Navision, SQL 2000 and RAID

We plan to install Navision Attain on an SQL 2000 database. I read several different posts i want to know wich is the best configuration RAID 10 or RAID 5 for the database, and for the log file ? Is there a specific size for the log file according for the database size ? thanks for some hints.

Give me You e-mail and I’ll send a document for You which describes it all. It’s written fror 2.60, but it still holds. In short it says: OS on RAID-1, Log on another RAID-1 (big stripe size) and database on RAID10 (and use as many disks as You need for performance). And don’t forget: Ton’s of CPU and RAM… //Lars

Kayser, Lars is correct RAID 1+0 offers the best performance for a transaction processing database, such as Navision. RAID 5 is expensive and provides greater redundancy, but is not optimal for read / write activity Here are the keys to a successful SQL install, on Navision or other: As Lars said TONS of CPU AND RAM Make sure the Log Files and the Data Files are on separate physical disks Plenty of disk space. If you have those pre-requistes it will only take a small amount of DBA work to keep Navision tuned on SQL. As far as the log size, it will change and grow and shrink along with the activity. By default Navision creates a log file size of 100MB with unlimited growth at 10 % (SQL Defaults). As long as you have plenty of disk space for the log file, this will never be a problem. Just back up the log a couple of times a day. If you have a small database, you could even do full backups throughout the day, and set the database recovery options to Simple on SQL. Then, the log is not retained after checkpoint and its size will never be a problem. etc.etc. I am droning on, but, take a look at the SQL documentation from Navision for setup, but I found it a little weak for Administration. Use online SQL forums and a good SQL admin book to help you set your administration parameters. I would be willing to help as I have been using SQL Option for over a year and have experienced both the benefits and pitfalls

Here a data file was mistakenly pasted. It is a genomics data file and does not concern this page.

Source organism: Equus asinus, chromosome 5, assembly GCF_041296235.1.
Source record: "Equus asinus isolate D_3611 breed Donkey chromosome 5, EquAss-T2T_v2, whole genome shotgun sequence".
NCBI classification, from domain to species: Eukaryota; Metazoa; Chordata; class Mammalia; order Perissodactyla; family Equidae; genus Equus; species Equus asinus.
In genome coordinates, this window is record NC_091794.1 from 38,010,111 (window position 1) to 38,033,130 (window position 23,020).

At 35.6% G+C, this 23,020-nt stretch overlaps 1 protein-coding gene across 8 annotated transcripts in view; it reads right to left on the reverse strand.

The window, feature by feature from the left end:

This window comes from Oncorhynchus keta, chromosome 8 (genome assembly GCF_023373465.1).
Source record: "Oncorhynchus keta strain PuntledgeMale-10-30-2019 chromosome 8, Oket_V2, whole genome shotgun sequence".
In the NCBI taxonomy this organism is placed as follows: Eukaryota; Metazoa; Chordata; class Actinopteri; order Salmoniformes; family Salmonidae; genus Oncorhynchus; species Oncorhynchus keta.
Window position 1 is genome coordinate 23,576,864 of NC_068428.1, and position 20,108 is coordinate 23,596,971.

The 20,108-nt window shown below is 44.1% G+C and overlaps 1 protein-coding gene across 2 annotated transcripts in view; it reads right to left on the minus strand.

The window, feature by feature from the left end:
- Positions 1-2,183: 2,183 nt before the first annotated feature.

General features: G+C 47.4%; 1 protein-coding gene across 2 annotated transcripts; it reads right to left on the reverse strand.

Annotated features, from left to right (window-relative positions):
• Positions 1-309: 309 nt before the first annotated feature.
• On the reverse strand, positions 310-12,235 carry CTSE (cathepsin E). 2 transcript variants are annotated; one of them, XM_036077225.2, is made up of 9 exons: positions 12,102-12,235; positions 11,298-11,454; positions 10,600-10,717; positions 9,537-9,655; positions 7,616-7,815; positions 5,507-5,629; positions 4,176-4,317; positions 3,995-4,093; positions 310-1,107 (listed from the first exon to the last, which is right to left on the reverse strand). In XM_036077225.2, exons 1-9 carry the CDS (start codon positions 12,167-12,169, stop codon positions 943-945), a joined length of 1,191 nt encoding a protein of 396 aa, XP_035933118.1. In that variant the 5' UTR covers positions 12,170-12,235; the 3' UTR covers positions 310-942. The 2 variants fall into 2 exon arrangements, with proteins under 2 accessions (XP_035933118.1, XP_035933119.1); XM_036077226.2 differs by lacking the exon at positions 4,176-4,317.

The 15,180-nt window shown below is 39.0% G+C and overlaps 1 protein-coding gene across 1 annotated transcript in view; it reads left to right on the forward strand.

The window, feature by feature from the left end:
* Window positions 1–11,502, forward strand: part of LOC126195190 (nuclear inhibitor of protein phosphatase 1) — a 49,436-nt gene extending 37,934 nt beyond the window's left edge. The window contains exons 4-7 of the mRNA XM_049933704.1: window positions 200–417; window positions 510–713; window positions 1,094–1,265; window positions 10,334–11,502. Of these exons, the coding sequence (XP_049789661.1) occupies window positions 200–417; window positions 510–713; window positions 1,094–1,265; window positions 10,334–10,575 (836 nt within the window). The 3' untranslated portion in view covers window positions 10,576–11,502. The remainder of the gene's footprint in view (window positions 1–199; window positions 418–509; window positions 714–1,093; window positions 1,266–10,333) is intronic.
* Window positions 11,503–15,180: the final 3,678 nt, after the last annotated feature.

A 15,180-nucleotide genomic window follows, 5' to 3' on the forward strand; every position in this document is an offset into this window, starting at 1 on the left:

With respect to separating the log and data files. NEVER except the default file locations Navision(or SQL!!) provides when creating a database, as by default it throws the data and log files in the same directory!!! I often wonder how many people who complain of SQL or Navision SQL performance have created databases using the default file locations

Never use RAID 5. Drives are cheap enough now so that you can do full RAID 1+0 without great expense. Have tons of RAM, as stated before. You should try to get it so that at the very minimum, your most used tables could actually fit in the available RAM. SQL will swallow up whatever you give it, so if money is no object, more is better. It also helps that if you stripe your disks, that you stripe them over as many as you can afford and fit reasonably. I’ve suggested this before in previous discussions about SQL sizing, but I would recommend an array of 10-12 disks (of course really dependent on the database size and load you expect). 6 for the database, 4 for the log, and 2 for the OS and applications. All with RAID 1+0 for striping and mirroring. Also, make sure you use hardware solutions for RAID, not a software based solution. And, make sure that your SCSI controller is of high quality, and that it itself has a lot of RAM, and high performance. 15,000 RPM drives are now a lot more prevalent, so try those as well.

Devin, I agree. The defaults are intended for a quick OK of the dialog for test or CRONUS databases - not for production databases. The same applies for the Options and Collation settings - not just the files. Anyone using the defaults for a live user database should not be using the Database New window at all.